Title: Quantitative genetics and differential performance and gene expression of half-sib families of hybrid striped bass in communal ponds Authors
Submitted to: Journal of Animal Science
Publication Type: Abstract Only
Publication Acceptance Date: April 6, 2011
Publication Date: July 13, 2011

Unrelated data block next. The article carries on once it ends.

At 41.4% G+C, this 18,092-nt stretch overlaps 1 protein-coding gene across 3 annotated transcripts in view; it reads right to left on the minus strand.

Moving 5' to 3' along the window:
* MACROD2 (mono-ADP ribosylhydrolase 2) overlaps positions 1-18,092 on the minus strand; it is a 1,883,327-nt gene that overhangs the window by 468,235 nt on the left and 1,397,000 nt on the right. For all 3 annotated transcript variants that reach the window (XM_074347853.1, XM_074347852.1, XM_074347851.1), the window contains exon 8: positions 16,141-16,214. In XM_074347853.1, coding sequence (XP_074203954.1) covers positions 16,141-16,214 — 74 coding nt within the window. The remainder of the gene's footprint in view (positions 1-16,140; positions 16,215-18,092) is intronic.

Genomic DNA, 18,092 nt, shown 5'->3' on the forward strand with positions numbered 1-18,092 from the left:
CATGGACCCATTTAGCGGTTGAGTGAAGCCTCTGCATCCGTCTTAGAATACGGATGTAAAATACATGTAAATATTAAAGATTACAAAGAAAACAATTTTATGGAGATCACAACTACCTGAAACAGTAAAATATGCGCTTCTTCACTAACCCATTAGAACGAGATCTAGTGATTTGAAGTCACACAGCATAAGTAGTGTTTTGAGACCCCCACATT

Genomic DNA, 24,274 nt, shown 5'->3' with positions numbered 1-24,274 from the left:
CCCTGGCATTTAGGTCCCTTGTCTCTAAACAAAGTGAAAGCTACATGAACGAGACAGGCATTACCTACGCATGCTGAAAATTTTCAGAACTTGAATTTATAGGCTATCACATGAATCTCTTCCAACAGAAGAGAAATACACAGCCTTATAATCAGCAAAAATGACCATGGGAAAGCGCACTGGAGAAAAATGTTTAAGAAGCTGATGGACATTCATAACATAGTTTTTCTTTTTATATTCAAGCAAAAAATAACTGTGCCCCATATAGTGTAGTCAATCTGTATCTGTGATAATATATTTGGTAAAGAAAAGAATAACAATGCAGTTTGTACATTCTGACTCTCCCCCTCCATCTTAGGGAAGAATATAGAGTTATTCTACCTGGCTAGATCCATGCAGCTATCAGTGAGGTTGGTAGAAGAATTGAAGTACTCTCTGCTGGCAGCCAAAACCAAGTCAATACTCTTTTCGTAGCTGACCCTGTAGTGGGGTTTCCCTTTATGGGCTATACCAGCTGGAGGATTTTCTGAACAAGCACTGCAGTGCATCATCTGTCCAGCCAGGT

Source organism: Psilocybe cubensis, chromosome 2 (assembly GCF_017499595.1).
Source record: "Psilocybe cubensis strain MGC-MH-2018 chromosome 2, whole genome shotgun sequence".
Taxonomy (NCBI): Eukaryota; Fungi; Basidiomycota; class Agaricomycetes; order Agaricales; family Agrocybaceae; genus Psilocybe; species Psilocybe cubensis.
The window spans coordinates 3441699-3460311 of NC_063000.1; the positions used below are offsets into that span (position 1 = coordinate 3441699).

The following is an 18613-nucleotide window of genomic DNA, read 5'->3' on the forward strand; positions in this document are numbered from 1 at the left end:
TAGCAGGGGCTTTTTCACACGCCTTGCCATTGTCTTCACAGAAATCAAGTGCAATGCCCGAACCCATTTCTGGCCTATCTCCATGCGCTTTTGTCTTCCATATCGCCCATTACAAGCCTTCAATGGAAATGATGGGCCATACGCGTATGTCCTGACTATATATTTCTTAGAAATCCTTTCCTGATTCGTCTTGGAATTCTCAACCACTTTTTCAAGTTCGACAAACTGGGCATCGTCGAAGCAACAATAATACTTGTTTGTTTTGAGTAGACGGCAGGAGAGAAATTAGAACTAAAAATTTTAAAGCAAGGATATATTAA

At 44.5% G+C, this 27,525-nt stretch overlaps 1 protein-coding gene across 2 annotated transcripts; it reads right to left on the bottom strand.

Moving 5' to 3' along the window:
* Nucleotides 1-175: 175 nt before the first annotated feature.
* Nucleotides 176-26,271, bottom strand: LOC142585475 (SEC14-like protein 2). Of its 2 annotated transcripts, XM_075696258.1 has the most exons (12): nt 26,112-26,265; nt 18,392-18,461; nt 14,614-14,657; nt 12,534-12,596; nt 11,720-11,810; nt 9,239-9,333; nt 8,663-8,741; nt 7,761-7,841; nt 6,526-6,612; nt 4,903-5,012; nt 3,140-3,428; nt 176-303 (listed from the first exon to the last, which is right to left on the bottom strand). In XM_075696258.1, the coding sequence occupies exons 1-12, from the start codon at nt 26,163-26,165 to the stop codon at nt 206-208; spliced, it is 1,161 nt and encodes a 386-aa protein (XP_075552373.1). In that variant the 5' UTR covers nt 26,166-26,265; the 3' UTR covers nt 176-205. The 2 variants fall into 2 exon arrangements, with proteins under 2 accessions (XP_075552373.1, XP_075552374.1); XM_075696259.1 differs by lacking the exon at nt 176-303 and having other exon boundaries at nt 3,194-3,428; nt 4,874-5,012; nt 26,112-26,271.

Citation: Fuller, S.A., Beck, B.H., Farmer, B.D., Mcentire, M.E., Freeman, D.W. 2011. Quantitative genetics and differential performance and gene expression of half-sib families of hybrid striped bass in communal ponds [abstract]. Journal of Animal Science. 89(E-Suppl 1):274/Journal of Dairy Science. 94(E-Suppl 1):274. Technical Abstract: The US is one of the world’s largest importers of seafood. A major constraint in producing hybrid striped bass is suboptimal production efficiency due to large performance variation of fish from undomesticated brooders. The objectives of this first-year study were to determine the genetic basis of production traits for selective improvement, and RNAseq superior and inferior performing representatives to identify global expression differences and develop predictive SNP markers as part of a multi-year improvement project. Domesticated F8 white bass and F4 striped bass were bred in a partial diallel breeding design and reared in replicate family tanks until large enough to tag with a PIT tag. Thirty-two fish from each of 44 half-sib families were tagged and initial length and weight was recorded before being randomly assigned to one of four 0.04 hectare communal ponds resulting in 5632 individually tagged fingerlings. Fish were allowed to grow for 115 days prior to harvest. At harvest tags were scanned to reveal family of origin, final length and weight were taken, fish were humanely sacrificed and a liver and muscle sample were flash frozen for qPCR and RNAseq analyses. Following pond production, hybrid striped bass averaged 235.3±17.8 (SD)mm and 192.1±48.7g across all families and ponds, with a range from 110–288mm and 47.3-371.7g. Analyses of covariance demonstrated highly significant differences in length and weight of fish among different paternal and maternal half-sib families with initial weight as the covariate (P<0.0001). Estimates of heritability were high for both traits, with values for weight and length, respective, ranging from 0.74 to 0.97 for dams and 0.52 to 0.99 for sires. Liver RNAseq data are currently being analyzed from high and low performing families and individuals and SNP markers validated to identify markers for future marker assisted selection. Incorporating crossbred offspring performance into a genetic improvement program could be used to successfully produce more rapidly growing hybrid striped bass and improve the profitability of the industry.